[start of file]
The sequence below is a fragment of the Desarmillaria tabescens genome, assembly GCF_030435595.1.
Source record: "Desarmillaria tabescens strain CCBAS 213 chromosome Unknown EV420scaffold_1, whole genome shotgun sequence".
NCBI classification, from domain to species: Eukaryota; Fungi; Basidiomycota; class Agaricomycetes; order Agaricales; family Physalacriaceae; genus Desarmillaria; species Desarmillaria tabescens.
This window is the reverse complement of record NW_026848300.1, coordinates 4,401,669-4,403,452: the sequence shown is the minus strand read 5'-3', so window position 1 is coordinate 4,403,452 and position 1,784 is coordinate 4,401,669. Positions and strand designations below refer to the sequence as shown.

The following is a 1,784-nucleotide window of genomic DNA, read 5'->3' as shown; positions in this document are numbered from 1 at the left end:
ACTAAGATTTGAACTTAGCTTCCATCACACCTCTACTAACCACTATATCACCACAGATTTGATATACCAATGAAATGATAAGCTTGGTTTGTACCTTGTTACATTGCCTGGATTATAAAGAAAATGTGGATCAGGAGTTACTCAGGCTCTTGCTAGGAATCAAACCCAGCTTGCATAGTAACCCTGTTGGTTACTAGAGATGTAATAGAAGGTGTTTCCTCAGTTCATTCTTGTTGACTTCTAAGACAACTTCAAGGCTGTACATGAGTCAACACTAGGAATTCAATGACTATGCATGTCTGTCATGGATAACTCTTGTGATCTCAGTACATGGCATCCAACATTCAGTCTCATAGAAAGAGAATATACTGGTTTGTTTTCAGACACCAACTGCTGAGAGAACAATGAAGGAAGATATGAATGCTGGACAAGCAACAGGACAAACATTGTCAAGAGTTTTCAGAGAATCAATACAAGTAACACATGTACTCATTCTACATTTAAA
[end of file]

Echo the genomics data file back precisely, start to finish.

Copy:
The sequence below is a fragment of the Desarmillaria tabescens genome, assembly GCF_030435595.1.
Source record: "Desarmillaria tabescens strain CCBAS 213 chromosome Unknown EV420scaffold_1, whole genome shotgun sequence".
NCBI classification, from domain to species: Eukaryota; Fungi; Basidiomycota; class Agaricomycetes; order Agaricales; family Physalacriaceae; genus Desarmillaria; species Desarmillaria tabescens.
This window is the reverse complement of record NW_026848300.1, coordinates 4,401,669-4,403,452: the sequence shown is the minus strand read 5'-3', so window position 1 is coordinate 4,403,452 and position 1,784 is coordinate 4,401,669. Positions and strand designations below refer to the sequence as shown.

The following is a 1,784-nucleotide window of genomic DNA, read 5'->3' as shown; positions in this document are numbered from 1 at the left end:
ACTAAGATTTGAACTTAGCTTCCATCACACCTCTACTAACCACTATATCACCACAGATTTGATATACCAATGAAATGATAAGCTTGGTTTGTACCTTGTTACATTGCCTGGATTATAAAGAAAATGTGGATCAGGAGTTACTCAGGCTCTTGCTAGGAATCAAACCCAGCTTGCATAGTAACCCTGTTGGTTACTAGAGATGTAATAGAAGGTGTTTCCTCAGTTCATTCTTGTTGACTTCTAAGACAACTTCAAGGCTGTACATGAGTCAACACTAGGAATTCAATGACTATGCATGTCTGTCATGGATAACTCTTGTGATCTCAGTACATGGCATCCAACATTCAGTCTCATAGAAAGAGAATATACTGGTTTGTTTTCAGACACCAACTGCTGAGAGAACAATGAAGGAAGATATGAATGCTGGACAAGCAACAGGACAAACATTGTCAAGAGTTTTCAGAGAATCAATACAAGTAACACATGTACTCATTCTACATTTAAA